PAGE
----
“A pulse-pounding mystery from the author of The Gates of Evangeline featuring Charlotte ‘Charlie’ Cates, an unforgettable heroine whose dark visions bring to light secrets that will save or destroy those around her . . .
When soon-to-be mother Charlotte ‘Charlie’ Cates begins to have recurring dreams about harm coming to her unborn daughter, she knows these are not the nightmares of an anxious mom-to-be. They are the result of her mysterious gift. But before she can decipher what these dreams might mean, Charlie learns that the mother who abandoned her when she was a toddler is the victim of a double murder in Arizona. The other victim—Jasmine, a half-sister Charlie never knew she had—has left behind a child, a little girl who speaks to Charlie in her dreams and was present on the night of the murders. Convinced that she must help her orphaned niece, Charlie travels to Tucson, Arizona, where she must confront her painful ties to her mother and delve into her sister’s shadowy past.
To untangle the web of secrets that will reveal the truth of her nightmares, Charlie can no longer avoid her family’s checkered history. Who is in the racy photos that turned up in Jasmine’s apartment? Where is her niece’s father, whom Jasmine was rumored to have been seeing again on the sly? Was her mother’s charity work in Mexico really as selfless as it seemed? And most important of all, what did her niece really witness on the night of the murders?
The search for answers leads Charlie across the Mexican border, from the resort town of Rocky Point to the border town of Nogales, and elucidates the meaning of her dreams in most unexpected ways. Ultimately, to protect her niece and her unborn child, Charlie must battle not just evil but the forces of nature, in one final terrifying encounter in the Tucson desert.
My Thoughts: The Gates of Evangeline, our first introduction to Charlie Cates and her special talent, was a great story in part because of the setting. A mansion set in the Louisiana bayous comes ready-made for spooky happenings. The two go together perfectly, so well in fact that you accept Charlie’s talent as normal. After all, in such a setting one expects ghosts and hauntings.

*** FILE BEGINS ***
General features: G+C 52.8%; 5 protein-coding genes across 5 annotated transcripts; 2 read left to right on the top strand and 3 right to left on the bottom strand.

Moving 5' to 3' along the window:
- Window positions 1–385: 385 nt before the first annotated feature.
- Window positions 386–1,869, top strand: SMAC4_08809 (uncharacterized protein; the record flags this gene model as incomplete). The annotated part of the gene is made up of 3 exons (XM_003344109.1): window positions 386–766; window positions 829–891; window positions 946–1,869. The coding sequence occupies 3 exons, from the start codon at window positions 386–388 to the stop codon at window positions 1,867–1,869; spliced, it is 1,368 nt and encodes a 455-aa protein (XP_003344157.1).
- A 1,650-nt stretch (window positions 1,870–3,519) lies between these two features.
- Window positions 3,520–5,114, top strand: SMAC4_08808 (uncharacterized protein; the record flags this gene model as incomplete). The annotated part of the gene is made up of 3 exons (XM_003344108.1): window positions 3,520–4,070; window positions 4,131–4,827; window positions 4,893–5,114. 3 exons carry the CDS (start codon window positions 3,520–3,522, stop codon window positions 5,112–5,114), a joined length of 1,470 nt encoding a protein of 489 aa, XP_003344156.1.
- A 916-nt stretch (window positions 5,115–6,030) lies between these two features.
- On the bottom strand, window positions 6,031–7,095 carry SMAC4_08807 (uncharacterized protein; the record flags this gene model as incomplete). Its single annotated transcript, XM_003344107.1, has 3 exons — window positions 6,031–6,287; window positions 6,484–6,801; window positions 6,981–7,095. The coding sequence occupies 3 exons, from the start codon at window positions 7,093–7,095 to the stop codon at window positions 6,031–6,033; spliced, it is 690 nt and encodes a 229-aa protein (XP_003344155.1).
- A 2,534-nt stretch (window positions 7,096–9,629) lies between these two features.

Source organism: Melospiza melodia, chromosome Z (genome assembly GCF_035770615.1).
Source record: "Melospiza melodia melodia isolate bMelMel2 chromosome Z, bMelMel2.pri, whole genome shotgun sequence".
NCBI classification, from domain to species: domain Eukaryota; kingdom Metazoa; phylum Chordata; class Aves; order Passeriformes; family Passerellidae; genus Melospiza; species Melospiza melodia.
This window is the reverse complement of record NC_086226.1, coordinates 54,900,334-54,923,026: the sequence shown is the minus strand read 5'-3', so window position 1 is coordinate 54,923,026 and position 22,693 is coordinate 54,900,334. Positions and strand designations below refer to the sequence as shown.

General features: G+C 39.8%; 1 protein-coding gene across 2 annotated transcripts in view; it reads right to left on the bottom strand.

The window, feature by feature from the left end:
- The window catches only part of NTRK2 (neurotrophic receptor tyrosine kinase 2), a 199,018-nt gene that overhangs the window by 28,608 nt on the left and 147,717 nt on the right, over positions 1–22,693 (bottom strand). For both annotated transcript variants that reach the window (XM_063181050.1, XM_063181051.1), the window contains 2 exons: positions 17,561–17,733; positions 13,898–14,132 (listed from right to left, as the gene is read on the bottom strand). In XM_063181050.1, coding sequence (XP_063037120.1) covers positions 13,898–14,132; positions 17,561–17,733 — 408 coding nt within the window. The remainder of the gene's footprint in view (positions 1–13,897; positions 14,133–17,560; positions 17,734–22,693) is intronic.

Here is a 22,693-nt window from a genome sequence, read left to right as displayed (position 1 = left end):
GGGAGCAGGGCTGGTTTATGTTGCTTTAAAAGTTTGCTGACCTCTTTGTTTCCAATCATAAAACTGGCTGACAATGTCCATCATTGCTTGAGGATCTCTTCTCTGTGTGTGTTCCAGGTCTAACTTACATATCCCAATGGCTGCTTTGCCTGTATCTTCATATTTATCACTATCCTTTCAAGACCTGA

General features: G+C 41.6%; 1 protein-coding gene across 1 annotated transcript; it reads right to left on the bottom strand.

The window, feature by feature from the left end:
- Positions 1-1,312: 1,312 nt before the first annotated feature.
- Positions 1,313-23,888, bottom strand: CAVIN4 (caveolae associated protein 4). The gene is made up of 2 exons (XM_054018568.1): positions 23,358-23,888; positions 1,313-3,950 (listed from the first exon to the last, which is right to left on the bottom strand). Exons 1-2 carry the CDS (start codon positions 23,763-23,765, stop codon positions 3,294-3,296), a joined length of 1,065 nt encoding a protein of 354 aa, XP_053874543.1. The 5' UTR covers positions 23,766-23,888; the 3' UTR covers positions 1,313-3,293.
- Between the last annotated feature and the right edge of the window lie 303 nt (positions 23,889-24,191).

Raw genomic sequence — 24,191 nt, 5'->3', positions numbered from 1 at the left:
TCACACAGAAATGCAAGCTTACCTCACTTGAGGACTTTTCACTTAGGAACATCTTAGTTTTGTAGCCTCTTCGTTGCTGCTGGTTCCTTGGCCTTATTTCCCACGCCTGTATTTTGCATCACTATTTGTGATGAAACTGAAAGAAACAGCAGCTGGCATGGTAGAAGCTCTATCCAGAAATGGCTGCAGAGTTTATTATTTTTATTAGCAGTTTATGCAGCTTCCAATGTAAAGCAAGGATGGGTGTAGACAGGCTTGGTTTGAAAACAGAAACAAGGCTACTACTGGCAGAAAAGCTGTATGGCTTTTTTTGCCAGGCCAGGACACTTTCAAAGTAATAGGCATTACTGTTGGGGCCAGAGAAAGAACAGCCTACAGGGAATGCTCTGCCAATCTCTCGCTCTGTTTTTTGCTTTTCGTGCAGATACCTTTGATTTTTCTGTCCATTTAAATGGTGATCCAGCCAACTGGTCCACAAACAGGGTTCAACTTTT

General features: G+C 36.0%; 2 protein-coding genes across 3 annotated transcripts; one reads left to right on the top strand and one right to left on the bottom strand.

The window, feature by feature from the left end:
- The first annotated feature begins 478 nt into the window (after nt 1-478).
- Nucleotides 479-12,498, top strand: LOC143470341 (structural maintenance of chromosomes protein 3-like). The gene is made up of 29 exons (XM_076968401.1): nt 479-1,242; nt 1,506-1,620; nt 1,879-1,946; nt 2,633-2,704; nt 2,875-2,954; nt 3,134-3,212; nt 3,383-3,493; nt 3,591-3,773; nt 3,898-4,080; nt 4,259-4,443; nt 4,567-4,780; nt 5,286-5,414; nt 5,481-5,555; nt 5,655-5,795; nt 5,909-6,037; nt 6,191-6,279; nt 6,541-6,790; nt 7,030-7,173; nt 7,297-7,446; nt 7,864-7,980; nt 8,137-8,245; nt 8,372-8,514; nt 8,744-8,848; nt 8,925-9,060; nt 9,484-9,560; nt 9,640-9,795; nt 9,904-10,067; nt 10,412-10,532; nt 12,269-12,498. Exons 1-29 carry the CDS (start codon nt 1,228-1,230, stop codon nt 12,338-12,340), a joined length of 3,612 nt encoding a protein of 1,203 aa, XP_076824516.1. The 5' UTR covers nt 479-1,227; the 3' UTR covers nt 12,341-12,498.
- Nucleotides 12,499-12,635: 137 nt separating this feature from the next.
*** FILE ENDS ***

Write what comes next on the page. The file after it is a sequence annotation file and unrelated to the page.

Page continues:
In The Shimmering Road, Charlie’s adventures take the reader to Tucson and Nogales, Arizona. The harsh desert sun is the exact opposite of the shadowy bayou, and the story suffers for it. Gone are the Gothic feel, the danger hiding within the shadows, and the general mood of danger and apprehension. Now, there are no shadows and no places to hide. Readers find the danger on the Mexican side of Nogales in murky bars and rundown hotels, but the relentless sun still sets the mood as decidedly not spooky or mysterious.
Charlie too is different. In this story, she is nine months pregnant. This should not be a big deal, but her actions do not coincide with her thoughts and emotions. On the one hand, her thoughts and words are very much that of a hyper-hormonal pregnant woman on the verge of giving birth. Her thoughts are irrational, her reactions are even more so. However, her actions are anything but that of a pregnant woman. It is as if her every waking thought is about her child, but when it comes time to, say, investigate strip clubs in Mexico, asking questions that she knows will put her in danger, she does so without a thought. The disconnect is aggravating. In fact, it is almost as if her pregnancy is another convenient plot device to be used when the situation calls for drama and ignored when it doesn’t.
Putting that aside, Charlie spends most of the novel discovering firsthand the disparity between the United States and Mexico, particularly those unfortunate souls caught in the severest of poverty in border towns. Given the ongoing controversy regarding a wall between the two countries, the subject matter is timely. However, one cannot read the novel without wondering just how much license Ms. Young took in creating her story. The funny thing is that you don’t wonder if Ms. Young exaggerated things but if she added some rose tint to her outlook. Given how neatly her story ties together in the end, you end up with the suspicion that Ms. Young sanitized her Nogales and Tucson, which is saying something because the picture she paints is not pleasant. You are also left with the feeling that what she presents is just the way things are there, and there is not much anyone can do about it. It is a rather defeatist impression you get, and I cannot work out whether it is intentional or not.
The Shimmering Road is not necessarily a bad story, but it does not stand up to comparisons to The Gates of Evangeline. In spite of its obvious weaknesses, Charlie’s search for answers is entertaining if not wholly engaging. Like the first novel, the story is essentially a stand-alone with minimal references to what occurred in Louisiana and a mystery that is completely resolved by the last page. I don’t know that I am committed to Charlie enough to want to find out what Hawaii holds for her (the setting of the final novel), but The Shimmering Road gave me some mindless pleasure for a few hours.